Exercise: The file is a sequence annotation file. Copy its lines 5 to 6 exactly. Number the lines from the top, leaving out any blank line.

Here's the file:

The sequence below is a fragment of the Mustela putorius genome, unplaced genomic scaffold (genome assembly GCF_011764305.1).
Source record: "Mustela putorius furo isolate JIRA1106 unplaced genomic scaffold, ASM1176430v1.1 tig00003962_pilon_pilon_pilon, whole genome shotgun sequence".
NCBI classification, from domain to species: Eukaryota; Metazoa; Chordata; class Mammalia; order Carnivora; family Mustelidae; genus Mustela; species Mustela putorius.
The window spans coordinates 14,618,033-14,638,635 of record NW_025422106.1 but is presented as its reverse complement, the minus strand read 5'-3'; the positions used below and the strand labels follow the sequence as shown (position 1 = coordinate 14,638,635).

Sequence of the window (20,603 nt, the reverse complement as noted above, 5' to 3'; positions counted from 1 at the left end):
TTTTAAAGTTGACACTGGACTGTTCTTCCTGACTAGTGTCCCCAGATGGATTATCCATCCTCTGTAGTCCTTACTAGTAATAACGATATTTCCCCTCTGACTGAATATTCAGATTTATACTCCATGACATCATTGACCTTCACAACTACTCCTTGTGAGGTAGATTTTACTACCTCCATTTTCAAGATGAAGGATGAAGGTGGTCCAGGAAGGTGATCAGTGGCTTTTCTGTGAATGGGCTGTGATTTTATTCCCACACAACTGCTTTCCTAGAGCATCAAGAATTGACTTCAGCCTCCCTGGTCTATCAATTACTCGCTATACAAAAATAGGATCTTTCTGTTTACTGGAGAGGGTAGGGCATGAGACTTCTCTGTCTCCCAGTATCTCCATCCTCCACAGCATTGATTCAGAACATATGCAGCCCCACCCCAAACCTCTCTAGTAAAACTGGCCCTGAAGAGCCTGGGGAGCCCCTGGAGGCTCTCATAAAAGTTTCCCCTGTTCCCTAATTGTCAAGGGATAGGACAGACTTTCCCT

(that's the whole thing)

Sequence of the window (20,603 nt, the reverse complement as noted above, 5' to 3'; positions counted from 1 at the left end):
TTTTAAAGTTGACACTGGACTGTTCTTCCTGACTAGTGTCCCCAGATGGATTATCCATCCTCTGTAGTCCTTACTAGTAATAACGATATTTCCCCTCTGACTGAATATTCAGATTTATACTCCATGACATCATTGACCTTCACAACTACTCCTTGTGAGGTAGATTTTACTACCTCCATTTTCAAGATGAAGGATGAAGGTGGTCCAGGAAGGTGATCAGTGGCTTTTCTGTGAATGGGCTGTGATTTTATTCCCACACAACTGCTTTCCTAGAGCATCAAGAATTGACTTCAGCCTCCCTGGTCTATCAATTACTCGCTATACAAAAATAGGATCTTTCTGTTTACTGGAGAGGGTAGGGCATGAGACTTCTCTGTCTCCCAGTATCTCCATCCTCCACAGCATTGATTCAGAACATATGCAGCCCCACCCCAAACCTCTCTAGTAAAACTGGCCCTGAAGAGCCTGGGGAGCCCCTGGAGGCTCTCATAAAAGTTTCCCCTGTTCCCTAATTGTCAAGGGATAGGACAGACTTTCCCT